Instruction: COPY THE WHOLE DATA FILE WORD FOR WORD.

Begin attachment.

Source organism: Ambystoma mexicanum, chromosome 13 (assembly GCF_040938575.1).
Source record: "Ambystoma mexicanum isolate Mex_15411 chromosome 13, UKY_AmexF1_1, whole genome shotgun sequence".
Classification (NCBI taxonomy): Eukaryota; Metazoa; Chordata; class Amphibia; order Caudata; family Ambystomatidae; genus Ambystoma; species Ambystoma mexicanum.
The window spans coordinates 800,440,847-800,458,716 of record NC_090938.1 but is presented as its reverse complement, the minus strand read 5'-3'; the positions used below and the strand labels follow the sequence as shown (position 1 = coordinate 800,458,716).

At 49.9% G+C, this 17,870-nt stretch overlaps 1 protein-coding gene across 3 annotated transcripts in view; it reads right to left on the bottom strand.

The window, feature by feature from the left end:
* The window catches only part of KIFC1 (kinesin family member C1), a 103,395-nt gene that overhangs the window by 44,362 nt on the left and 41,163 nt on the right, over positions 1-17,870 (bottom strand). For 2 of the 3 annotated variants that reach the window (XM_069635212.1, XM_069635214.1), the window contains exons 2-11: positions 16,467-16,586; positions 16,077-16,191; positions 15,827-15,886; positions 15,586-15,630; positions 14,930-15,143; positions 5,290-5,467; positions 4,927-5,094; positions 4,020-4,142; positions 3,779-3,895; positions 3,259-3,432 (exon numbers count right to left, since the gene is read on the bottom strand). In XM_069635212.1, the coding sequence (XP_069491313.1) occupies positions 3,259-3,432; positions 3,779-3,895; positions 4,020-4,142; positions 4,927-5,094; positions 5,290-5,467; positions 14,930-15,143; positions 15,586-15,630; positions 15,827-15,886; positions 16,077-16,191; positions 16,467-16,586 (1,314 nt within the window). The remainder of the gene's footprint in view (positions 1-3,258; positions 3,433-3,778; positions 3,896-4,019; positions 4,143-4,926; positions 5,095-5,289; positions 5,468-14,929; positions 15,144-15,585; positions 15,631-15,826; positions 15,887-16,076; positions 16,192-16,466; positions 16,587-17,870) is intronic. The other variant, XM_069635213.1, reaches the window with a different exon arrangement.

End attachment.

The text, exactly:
Source organism: Ambystoma mexicanum, chromosome 13 (assembly GCF_040938575.1).
Source record: "Ambystoma mexicanum isolate Mex_15411 chromosome 13, UKY_AmexF1_1, whole genome shotgun sequence".
Classification (NCBI taxonomy): Eukaryota; Metazoa; Chordata; class Amphibia; order Caudata; family Ambystomatidae; genus Ambystoma; species Ambystoma mexicanum.
The window spans coordinates 800,440,847-800,458,716 of record NC_090938.1 but is presented as its reverse complement, the minus strand read 5'-3'; the positions used below and the strand labels follow the sequence as shown (position 1 = coordinate 800,458,716).

At 49.9% G+C, this 17,870-nt stretch overlaps 1 protein-coding gene across 3 annotated transcripts in view; it reads right to left on the bottom strand.

The window, feature by feature from the left end:
* The window catches only part of KIFC1 (kinesin family member C1), a 103,395-nt gene that overhangs the window by 44,362 nt on the left and 41,163 nt on the right, over positions 1-17,870 (bottom strand). For 2 of the 3 annotated variants that reach the window (XM_069635212.1, XM_069635214.1), the window contains exons 2-11: positions 16,467-16,586; positions 16,077-16,191; positions 15,827-15,886; positions 15,586-15,630; positions 14,930-15,143; positions 5,290-5,467; positions 4,927-5,094; positions 4,020-4,142; positions 3,779-3,895; positions 3,259-3,432 (exon numbers count right to left, since the gene is read on the bottom strand). In XM_069635212.1, the coding sequence (XP_069491313.1) occupies positions 3,259-3,432; positions 3,779-3,895; positions 4,020-4,142; positions 4,927-5,094; positions 5,290-5,467; positions 14,930-15,143; positions 15,586-15,630; positions 15,827-15,886; positions 16,077-16,191; positions 16,467-16,586 (1,314 nt within the window). The remainder of the gene's footprint in view (positions 1-3,258; positions 3,433-3,778; positions 3,896-4,019; positions 4,143-4,926; positions 5,095-5,289; positions 5,468-14,929; positions 15,144-15,585; positions 15,631-15,826; positions 15,887-16,076; positions 16,192-16,466; positions 16,587-17,870) is intronic. The other variant, XM_069635213.1, reaches the window with a different exon arrangement.